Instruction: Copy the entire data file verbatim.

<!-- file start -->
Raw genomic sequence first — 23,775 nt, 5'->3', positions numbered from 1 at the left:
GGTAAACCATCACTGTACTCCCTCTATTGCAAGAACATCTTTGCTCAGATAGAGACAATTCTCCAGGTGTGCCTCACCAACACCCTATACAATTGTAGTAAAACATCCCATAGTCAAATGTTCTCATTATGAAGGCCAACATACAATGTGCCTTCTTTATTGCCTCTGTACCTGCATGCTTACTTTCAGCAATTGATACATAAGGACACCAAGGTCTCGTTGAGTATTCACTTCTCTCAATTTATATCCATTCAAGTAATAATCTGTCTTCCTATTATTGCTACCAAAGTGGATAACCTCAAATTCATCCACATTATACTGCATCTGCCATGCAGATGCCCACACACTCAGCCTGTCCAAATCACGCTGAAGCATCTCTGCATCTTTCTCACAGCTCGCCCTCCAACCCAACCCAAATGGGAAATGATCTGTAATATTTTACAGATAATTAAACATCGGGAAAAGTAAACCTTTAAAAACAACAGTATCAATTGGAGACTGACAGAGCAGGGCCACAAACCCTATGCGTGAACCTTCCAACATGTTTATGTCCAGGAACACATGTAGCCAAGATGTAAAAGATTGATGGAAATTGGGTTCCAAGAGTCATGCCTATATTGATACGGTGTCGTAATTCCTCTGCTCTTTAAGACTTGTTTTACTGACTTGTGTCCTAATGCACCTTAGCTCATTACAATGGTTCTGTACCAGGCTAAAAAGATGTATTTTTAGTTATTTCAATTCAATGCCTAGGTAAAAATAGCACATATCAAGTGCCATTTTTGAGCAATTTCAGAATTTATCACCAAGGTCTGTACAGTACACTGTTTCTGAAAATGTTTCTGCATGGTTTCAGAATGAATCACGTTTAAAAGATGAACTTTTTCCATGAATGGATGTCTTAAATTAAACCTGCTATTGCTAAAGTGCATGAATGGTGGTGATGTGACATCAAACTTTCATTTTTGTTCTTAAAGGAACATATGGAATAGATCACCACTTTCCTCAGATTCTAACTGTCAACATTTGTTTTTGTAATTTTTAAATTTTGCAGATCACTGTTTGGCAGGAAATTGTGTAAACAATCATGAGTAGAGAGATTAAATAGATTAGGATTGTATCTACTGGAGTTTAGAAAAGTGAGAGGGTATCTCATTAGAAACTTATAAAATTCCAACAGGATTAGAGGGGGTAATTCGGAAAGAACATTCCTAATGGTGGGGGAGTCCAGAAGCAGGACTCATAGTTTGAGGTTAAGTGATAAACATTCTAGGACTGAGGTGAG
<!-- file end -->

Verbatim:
Raw genomic sequence first — 23,775 nt, 5'->3', positions numbered from 1 at the left:
GGTAAACCATCACTGTACTCCCTCTATTGCAAGAACATCTTTGCTCAGATAGAGACAATTCTCCAGGTGTGCCTCACCAACACCCTATACAATTGTAGTAAAACATCCCATAGTCAAATGTTCTCATTATGAAGGCCAACATACAATGTGCCTTCTTTATTGCCTCTGTACCTGCATGCTTACTTTCAGCAATTGATACATAAGGACACCAAGGTCTCGTTGAGTATTCACTTCTCTCAATTTATATCCATTCAAGTAATAATCTGTCTTCCTATTATTGCTACCAAAGTGGATAACCTCAAATTCATCCACATTATACTGCATCTGCCATGCAGATGCCCACACACTCAGCCTGTCCAAATCACGCTGAAGCATCTCTGCATCTTTCTCACAGCTCGCCCTCCAACCCAACCCAAATGGGAAATGATCTGTAATATTTTACAGATAATTAAACATCGGGAAAAGTAAACCTTTAAAAACAACAGTATCAATTGGAGACTGACAGAGCAGGGCCACAAACCCTATGCGTGAACCTTCCAACATGTTTATGTCCAGGAACACATGTAGCCAAGATGTAAAAGATTGATGGAAATTGGGTTCCAAGAGTCATGCCTATATTGATACGGTGTCGTAATTCCTCTGCTCTTTAAGACTTGTTTTACTGACTTGTGTCCTAATGCACCTTAGCTCATTACAATGGTTCTGTACCAGGCTAAAAAGATGTATTTTTAGTTATTTCAATTCAATGCCTAGGTAAAAATAGCACATATCAAGTGCCATTTTTGAGCAATTTCAGAATTTATCACCAAGGTCTGTACAGTACACTGTTTCTGAAAATGTTTCTGCATGGTTTCAGAATGAATCACGTTTAAAAGATGAACTTTTTCCATGAATGGATGTCTTAAATTAAACCTGCTATTGCTAAAGTGCATGAATGGTGGTGATGTGACATCAAACTTTCATTTTTGTTCTTAAAGGAACATATGGAATAGATCACCACTTTCCTCAGATTCTAACTGTCAACATTTGTTTTTGTAATTTTTAAATTTTGCAGATCACTGTTTGGCAGGAAATTGTGTAAACAATCATGAGTAGAGAGATTAAATAGATTAGGATTGTATCTACTGGAGTTTAGAAAAGTGAGAGGGTATCTCATTAGAAACTTATAAAATTCCAACAGGATTAGAGGGGGTAATTCGGAAAGAACATTCCTAATGGTGGGGGAGTCCAGAAGCAGGACTCATAGTTTGAGGTTAAGTGATAAACATTCTAGGACTGAGGTGAG